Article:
It takes all kinds of people to make a world and unfortunately, from time to time one is destined to encounter an individual whose mission in life, so it seems, is to attack others and make them unhappy. Such people obtain a perverse pleasure from making the lives of others miserable. These people like to criticize, demean, diminish, bully, gaslight and even humiliate those with whom they interact, professionally and personally.
I’ve met more than my share of these damaged creatures (even one is too many!) and my recommendation is to keep them at arm’s length and whenever possible, cut ties with them altogether. There is no relationship compelling enough to justify any level of abuse as the price of interaction. Forget about keeping the peace. Troublemakers never worry about keeping the peace (but they will throw that excuse at a target, as a way to maintain control).
Some relationships are difficult to avoid but when it’s a client (or for that matter, a close relative), I guarantee that there is nothing positive that will ever be derived from a dysfunctional relationship. The best course of action is to politely cut the cord. Have you met any of the characters in this rogue’s gallery listed below? Deport and build the wall!
Some prospects prefer to shop around and consider several options before they decide which solution to invest in. That’s a smart thing to do; shopping is not a problem as long as the prospect is really a prospect and serious about finding a good solution for their needs. However, some “prospects” fall into analysis-paralysis quicksand and never move forward to get the project done, no matter what they promise you. They just string people along and waste time.
Start-up entrepreneurs, more than a few small business owners and many Freelance consultants, whether their venture has high growth potential or is likely to become only modestly profitable, may have limited funds. Likewise, leaders at not-for-profit organizations may direct as much of their financial resources as possible into supporting the mission, which may be a cause about which s/he feels passionate.
If you are offered an assignment that while it has a very modest budget but that you nevertheless feel is worthwhile, whether it advances a cause about which you are also passionate, or you’ll be able to take on a project that will, for example, allow you to expand into a niche that you’d like to enter and therefore has significance for you, then accept a lower than usual fee. Just don’t allow yourself to get bullied and frightened into lowering your fee by someone whose aim is to exploit. Respect that you must adequately cover the time and expertise that you will devote to this project. Be aware of what matters to you and set clear boundaries when deciding whether to accept “charity” cases. Establish a “walk-away” amount for every fee negotiation and accept nothing less (it’s not easy, I know).
Along with time, expertise, judgment and resourcefulness are among a Freelancer’s most valuable and marketable attributes. In order for us to perform at peak efficiency, so that we can fulfill the needs and expectations of our clients, it is tremendously helpful, if not necessary, that those with whom we work, our clients, respect who we are and what we can do for them. Uncommunicative, uncooperative, unethical or just plain obnoxious clients greatly diminish our ability to do our best.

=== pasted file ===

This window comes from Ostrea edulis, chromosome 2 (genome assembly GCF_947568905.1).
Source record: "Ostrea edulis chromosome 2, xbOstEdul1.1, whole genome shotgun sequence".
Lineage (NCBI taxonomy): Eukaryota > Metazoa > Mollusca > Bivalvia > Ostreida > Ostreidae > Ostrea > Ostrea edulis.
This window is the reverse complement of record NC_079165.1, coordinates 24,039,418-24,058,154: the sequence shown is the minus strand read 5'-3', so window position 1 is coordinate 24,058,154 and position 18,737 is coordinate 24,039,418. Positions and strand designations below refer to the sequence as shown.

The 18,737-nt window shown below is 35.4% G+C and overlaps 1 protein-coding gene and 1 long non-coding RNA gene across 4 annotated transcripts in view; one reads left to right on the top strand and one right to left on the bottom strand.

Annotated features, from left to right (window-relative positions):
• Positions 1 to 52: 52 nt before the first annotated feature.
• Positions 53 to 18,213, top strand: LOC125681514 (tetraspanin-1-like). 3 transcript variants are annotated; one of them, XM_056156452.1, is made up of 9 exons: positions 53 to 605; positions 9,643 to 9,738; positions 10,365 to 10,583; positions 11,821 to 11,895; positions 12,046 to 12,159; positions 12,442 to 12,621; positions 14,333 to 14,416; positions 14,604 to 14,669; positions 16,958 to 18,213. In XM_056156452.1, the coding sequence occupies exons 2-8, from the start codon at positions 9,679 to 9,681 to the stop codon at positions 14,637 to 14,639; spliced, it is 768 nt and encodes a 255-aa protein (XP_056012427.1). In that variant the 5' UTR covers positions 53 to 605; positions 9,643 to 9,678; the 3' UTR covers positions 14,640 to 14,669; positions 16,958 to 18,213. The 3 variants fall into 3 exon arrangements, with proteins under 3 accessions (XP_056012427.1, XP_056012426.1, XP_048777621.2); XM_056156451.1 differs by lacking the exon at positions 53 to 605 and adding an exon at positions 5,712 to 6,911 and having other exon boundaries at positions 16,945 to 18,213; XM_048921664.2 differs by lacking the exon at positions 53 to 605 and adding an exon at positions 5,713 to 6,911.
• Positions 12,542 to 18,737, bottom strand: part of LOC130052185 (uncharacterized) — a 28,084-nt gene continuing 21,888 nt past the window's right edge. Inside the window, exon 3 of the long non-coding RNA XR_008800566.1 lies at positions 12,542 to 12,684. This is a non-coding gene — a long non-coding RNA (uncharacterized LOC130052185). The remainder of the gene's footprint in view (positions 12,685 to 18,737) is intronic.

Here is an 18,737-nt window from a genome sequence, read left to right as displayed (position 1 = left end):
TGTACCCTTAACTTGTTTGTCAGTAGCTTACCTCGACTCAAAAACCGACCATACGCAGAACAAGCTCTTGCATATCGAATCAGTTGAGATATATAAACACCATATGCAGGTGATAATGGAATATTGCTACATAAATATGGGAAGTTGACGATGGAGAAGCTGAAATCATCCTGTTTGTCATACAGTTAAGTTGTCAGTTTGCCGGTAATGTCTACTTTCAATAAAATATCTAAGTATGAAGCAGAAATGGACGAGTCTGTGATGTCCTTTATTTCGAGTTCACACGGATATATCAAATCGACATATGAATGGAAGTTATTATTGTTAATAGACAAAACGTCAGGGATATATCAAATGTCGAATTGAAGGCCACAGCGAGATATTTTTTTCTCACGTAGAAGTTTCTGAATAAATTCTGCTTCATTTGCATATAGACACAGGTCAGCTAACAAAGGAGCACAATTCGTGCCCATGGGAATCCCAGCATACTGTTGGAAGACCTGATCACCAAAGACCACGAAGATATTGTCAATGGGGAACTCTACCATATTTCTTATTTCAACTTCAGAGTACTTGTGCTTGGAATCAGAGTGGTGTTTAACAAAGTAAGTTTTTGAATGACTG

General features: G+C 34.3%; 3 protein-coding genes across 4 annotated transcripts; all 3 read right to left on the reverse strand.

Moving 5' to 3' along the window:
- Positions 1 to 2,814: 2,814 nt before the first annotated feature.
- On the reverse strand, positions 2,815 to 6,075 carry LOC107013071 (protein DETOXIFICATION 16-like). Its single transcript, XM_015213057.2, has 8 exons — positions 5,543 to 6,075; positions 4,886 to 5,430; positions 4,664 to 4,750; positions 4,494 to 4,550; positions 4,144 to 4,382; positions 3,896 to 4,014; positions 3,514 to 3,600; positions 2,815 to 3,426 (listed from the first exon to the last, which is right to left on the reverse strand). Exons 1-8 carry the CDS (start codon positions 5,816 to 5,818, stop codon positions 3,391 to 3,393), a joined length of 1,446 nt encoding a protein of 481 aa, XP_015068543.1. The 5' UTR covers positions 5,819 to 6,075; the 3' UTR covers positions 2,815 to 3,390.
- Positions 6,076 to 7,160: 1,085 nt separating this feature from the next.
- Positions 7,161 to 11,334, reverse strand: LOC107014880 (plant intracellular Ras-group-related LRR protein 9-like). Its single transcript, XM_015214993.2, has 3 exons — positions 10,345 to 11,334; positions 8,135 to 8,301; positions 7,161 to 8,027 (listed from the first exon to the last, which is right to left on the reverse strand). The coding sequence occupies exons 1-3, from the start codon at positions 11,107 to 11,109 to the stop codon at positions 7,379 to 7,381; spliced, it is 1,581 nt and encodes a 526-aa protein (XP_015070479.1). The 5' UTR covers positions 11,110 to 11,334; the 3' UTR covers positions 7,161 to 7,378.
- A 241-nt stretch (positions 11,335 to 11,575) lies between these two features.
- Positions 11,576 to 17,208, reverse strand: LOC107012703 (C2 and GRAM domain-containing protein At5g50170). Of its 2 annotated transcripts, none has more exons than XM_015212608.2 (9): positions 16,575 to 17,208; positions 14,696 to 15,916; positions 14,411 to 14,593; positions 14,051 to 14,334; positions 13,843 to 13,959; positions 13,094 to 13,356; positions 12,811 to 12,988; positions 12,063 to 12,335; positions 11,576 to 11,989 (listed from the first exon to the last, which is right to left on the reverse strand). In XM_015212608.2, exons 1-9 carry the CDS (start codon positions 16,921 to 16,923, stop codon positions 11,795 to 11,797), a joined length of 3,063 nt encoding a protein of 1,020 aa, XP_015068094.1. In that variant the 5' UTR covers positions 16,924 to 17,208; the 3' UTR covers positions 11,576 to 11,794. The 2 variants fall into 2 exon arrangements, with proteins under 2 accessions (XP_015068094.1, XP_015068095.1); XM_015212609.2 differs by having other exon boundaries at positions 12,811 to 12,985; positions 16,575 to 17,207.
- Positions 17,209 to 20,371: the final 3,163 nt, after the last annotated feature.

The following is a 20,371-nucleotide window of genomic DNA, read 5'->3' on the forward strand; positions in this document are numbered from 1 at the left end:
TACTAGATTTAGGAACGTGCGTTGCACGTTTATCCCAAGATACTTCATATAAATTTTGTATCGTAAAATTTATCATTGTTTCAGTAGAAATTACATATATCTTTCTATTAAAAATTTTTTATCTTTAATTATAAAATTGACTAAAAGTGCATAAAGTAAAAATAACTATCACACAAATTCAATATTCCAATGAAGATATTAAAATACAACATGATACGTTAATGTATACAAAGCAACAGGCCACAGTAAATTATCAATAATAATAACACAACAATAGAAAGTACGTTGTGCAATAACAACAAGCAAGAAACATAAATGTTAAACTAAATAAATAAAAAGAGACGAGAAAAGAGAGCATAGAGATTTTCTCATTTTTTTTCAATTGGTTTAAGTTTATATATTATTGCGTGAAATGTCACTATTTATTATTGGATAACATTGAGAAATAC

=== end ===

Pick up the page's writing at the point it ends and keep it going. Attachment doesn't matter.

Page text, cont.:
Behavior that persistently negative, undermining, passive-aggressive, micro-managing or outright verbally abusive are unacceptable and should never be encountered in the professional (or, for that matter personal) sector. Watch and listen for sign of this type of behavior in client meetings. If you see a red flag in the distance, back away quickly. You may need a contract, but you’ll pay back every dime that you earn in misery.
Some clients are never satisfied, no matter what you do to please them. When clients provide negative feedback about your pitch or the work you’ve done, it’s important to determine its validity and make improvements as indicated. But some people make it a habit to continually criticize and complain about everything because nothing is ever good enough for them. It makes sense to avoid these clients whenever possible.
Late payers (or God forbid, no-payers) have no place in a successful business. A business requires steady cash-flow. Clients who don’t pay invoices on time disrupt your financial viability and make it difficult to effectively manage business and personal finances. Slow pay/ no pay clients can even prevent you from making important investments in the business or yourself.
Clients who constantly delay payment don’t appreciate the value that you and your organization bring to their business. While in fee negotiations with a client, remember that the best defense is a good offense; establish a protocol that will minimize, if not eliminate, the slow-pay/ no-pay risk.
A reasonable risk management fee collection strategy is to request a certain amount of the total fee at the signing of the work contract, maybe 15 %, before commencing work. Get agreement from the client on one or two project milestones and tie payments of 25% to them. Invoice the client for the final amount within two weeks after project completion and ask for payment upon receipt of the invoice.
Thanks for reading. Stay healthy!
P.S. Apologies for not publishing this post on March 17, as was my intention. The publish button was clicked and I thought that the post had published.
Image: “ The Scream, “ 1893, by the Norwegian painter Edvard Munch (December 1863 – January 1944) courtesy of The National Gallery in Oslo, Norway.